An argument to keep Green Dragons

Staff Writer
Aledo Times Record

To the Editor:

The Westmer-Aledo school district amalgamation surely makes a great deal of sense, especially from the standpoint of current and future students. And those who have done the heavy lifting necessary to reach this stage of consolidation should be applauded. However, one disquieting note has been sounded.

There are those who believe - apparently for reasons based on emotion and little else - that the school's mascot, The Green Dragon, and presumably its green and white colors as well, must be relegated to the trash heap in favor of who knows what. This would be a serious and quite expensive mistake for many reasons.

The Green Dragon is unique among Illinois school mascots, and some spot checking suggests it may be unique in the United States as well. A few schools recently have adopted "Dragon" e.g. Pekin, but none have chosen Green Dragon. Uniqueness is increasingly rare and should be cherished and maintained whenever it is found.

A Green Dragon is unisex, non political, has no religious connotations and does not offend the sensibilities of any minority. Thus, although I deplore the self serving exploitation of that concept, a Green Dragon could not be more politically correct, even by today's uncertain and shifting standards.

A Green Dragon, and any dragon for that matter, personifies an aggressive combative spirit coupled with unquestioned courage. No one associates a dragon with failure or surrender or defeat in the face of adversity. Thus, it is a perfect mascot for the teams of an expanding and successful athletic program that is Aledo-Westmer's future.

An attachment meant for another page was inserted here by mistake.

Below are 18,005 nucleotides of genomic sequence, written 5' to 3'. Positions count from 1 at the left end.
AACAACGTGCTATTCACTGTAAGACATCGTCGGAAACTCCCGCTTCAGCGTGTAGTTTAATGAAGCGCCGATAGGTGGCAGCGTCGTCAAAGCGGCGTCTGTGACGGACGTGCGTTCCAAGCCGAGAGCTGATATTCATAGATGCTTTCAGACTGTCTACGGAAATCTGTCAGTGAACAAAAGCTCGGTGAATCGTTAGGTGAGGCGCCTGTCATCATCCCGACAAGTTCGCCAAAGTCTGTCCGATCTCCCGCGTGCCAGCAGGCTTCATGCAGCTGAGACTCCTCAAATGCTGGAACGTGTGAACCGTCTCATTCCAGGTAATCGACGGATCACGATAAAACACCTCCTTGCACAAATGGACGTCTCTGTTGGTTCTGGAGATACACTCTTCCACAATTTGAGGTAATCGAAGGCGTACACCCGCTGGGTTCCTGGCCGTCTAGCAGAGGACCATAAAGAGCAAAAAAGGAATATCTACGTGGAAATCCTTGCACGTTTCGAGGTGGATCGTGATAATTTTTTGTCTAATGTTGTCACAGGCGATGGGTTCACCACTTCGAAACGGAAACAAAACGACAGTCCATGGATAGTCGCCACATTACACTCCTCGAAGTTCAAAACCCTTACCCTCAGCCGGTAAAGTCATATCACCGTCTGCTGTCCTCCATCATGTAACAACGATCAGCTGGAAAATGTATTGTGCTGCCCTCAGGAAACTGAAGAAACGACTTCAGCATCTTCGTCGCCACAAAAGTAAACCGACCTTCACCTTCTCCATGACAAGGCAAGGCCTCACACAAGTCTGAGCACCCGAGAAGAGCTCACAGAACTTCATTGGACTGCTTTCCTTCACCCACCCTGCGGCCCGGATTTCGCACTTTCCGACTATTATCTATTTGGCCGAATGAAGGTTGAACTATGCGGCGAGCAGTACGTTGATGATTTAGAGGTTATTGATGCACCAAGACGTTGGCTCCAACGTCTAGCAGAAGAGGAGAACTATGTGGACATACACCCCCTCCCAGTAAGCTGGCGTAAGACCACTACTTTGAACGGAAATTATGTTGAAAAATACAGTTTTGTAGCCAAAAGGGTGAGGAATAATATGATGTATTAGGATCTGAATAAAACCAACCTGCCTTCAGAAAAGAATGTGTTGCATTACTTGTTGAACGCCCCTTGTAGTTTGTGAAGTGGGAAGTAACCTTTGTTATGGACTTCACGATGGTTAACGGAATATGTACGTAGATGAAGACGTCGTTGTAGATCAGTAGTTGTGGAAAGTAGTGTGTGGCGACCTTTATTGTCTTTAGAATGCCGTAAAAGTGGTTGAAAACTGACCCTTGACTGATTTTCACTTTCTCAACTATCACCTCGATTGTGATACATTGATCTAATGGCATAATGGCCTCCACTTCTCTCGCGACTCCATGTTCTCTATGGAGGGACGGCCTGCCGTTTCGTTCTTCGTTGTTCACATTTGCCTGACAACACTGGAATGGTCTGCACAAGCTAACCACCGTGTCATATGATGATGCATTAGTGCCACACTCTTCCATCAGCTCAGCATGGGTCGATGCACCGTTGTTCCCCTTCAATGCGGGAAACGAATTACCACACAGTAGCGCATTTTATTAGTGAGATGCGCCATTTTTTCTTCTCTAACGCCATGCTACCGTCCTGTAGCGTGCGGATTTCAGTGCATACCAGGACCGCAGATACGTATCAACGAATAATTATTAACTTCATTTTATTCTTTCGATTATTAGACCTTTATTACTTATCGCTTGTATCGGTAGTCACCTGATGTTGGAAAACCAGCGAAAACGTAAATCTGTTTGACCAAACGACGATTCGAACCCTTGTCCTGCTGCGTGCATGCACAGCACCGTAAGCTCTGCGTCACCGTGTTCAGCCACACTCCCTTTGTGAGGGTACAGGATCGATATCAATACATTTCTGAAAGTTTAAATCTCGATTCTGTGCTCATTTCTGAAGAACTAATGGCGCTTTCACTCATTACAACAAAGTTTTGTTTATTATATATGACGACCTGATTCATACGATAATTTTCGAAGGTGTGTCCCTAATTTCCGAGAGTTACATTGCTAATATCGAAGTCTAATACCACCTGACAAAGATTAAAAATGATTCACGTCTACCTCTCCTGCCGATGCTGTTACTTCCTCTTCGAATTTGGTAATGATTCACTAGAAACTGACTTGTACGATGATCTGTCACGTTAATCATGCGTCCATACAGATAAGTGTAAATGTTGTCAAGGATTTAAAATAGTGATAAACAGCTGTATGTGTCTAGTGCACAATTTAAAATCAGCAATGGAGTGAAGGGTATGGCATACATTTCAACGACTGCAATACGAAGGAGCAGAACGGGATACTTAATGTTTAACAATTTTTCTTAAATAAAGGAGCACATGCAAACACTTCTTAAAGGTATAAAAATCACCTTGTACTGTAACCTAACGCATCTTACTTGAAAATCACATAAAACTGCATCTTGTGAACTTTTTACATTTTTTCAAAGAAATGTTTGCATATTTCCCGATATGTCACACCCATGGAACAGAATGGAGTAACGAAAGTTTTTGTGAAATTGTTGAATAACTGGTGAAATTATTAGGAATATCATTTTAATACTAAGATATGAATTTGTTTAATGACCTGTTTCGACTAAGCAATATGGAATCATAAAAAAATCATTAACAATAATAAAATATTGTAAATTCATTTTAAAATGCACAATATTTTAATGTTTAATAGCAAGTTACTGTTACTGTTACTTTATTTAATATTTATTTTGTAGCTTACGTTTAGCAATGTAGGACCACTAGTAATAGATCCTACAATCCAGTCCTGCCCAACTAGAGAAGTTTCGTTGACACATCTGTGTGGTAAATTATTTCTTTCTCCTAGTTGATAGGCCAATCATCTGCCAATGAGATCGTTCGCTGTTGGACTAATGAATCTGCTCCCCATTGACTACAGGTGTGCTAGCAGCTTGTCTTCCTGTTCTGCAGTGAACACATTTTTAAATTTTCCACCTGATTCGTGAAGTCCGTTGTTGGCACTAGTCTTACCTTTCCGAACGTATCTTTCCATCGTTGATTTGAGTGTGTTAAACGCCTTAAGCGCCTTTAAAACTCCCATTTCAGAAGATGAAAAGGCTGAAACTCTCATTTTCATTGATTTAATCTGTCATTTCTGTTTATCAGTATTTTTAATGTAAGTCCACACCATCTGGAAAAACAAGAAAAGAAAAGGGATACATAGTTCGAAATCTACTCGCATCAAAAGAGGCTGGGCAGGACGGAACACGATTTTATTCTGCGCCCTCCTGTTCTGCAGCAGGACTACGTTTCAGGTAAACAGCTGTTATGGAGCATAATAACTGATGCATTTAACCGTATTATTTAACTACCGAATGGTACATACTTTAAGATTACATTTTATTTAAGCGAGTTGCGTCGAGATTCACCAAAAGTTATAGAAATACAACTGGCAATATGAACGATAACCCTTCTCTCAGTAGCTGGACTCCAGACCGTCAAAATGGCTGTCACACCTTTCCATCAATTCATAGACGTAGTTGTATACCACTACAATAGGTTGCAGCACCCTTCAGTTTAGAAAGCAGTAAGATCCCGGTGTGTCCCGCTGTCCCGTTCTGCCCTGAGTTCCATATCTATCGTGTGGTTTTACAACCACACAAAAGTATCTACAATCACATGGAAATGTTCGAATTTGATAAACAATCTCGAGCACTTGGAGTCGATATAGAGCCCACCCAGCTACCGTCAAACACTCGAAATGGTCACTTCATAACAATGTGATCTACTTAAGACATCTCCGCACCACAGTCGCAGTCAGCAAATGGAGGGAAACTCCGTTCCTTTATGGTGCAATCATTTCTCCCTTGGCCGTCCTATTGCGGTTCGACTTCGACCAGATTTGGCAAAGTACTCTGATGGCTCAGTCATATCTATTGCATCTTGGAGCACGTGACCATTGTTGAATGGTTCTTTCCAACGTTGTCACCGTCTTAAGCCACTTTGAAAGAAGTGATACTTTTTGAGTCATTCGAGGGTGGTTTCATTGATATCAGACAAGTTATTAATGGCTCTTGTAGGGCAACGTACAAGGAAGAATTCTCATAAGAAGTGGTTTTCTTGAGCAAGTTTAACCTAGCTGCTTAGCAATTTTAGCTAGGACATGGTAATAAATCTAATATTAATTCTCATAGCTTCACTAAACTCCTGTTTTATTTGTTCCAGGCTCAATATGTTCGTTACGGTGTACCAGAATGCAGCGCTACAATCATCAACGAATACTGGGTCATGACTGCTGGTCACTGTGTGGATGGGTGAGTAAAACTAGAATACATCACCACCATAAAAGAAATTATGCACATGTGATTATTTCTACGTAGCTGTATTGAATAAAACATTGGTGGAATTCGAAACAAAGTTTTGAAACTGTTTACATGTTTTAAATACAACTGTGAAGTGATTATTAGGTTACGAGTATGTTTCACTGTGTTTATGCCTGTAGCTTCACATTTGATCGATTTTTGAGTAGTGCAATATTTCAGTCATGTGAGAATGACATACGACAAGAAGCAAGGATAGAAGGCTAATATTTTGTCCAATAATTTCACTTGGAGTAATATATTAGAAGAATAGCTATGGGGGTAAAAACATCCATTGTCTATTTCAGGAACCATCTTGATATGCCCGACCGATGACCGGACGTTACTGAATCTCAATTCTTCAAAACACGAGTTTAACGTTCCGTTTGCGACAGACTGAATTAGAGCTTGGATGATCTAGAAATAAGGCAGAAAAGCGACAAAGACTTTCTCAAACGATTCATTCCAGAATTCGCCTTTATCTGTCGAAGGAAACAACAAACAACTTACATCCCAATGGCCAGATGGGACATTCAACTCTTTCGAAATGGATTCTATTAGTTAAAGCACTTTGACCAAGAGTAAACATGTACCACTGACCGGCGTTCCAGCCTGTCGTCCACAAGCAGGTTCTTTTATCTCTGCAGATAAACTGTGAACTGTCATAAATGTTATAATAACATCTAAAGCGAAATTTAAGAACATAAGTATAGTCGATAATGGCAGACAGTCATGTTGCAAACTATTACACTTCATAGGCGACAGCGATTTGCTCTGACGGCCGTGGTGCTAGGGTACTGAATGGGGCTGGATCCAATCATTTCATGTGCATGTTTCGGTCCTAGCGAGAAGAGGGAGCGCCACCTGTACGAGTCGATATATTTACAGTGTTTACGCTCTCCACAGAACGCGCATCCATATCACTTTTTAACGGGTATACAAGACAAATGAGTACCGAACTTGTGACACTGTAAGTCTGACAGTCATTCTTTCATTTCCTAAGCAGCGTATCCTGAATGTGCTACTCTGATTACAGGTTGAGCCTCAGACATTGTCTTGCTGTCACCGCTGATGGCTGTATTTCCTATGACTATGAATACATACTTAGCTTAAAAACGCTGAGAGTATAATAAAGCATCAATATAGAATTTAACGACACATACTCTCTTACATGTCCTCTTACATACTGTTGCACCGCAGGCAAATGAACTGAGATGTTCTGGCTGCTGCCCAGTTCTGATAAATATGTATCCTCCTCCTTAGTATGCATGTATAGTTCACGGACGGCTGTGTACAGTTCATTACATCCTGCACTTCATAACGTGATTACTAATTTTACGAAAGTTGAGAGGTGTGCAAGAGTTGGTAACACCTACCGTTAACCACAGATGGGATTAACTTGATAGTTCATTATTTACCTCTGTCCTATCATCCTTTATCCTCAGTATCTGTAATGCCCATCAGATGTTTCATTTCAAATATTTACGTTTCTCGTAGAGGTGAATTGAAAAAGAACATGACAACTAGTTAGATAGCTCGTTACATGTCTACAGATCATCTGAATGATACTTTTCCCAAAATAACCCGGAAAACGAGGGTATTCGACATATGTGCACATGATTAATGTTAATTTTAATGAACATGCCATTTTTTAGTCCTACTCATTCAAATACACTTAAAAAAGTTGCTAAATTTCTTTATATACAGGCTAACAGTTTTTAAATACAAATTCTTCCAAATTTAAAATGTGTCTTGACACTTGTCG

The Aledo-Westmer Green Dragon has a long and rich history of athletic accomplishment including that of this year's football team. During its nearly 70 years, the Green Dragon has become associated with quality achievement, quality conduct, quality coaching and quality community support. Such a sterling reputation was hard earned over many decades. It would take years to replicate that reputation for any new mascot.

Westmer students are already playing as Green Dragons. They are doing quite well and playing with pride. Perhaps their elders can learn from this ready acceptance of a tradition rich mascot.

Obviously there are costs - tens of thousands of dollars - associated with a mascot name change and changes in school colors. Today, with school budgets - and other budgets as well - under severe stress, how can one justify both to themselves and to the Mercer County taxpayers the substantial expense of totally unnecessary - and senseless changes?

It has been said that at least some of the school board members have committed to others that the Aledo-Westmer mascot would not be a Green Dragon. While public commitments should not be lightly withdrawn, surely most thinking people want their public servants to be sufficiently flexible and open minded to make sensible adjustments to prior commitments when logic and economies point clearly in a different direction.

I therefore implore the Board of Education not to abolish the The Green Dragon as the symbol of Aledo-Westmer athletic prowess and tradition in favor of some inferior mascot which few would associate with Aledo-Westmer and which probably is already in use elsewhere. The Green Dragon is one of the very best mascots a school could have, and it should remain so for Aledo-Westmer.

I encourage those who agree with this viewpoint to contact the members of the Board of Education and express their opinions.

William C. Ives

Chapel Hill, NC

ACHS 1951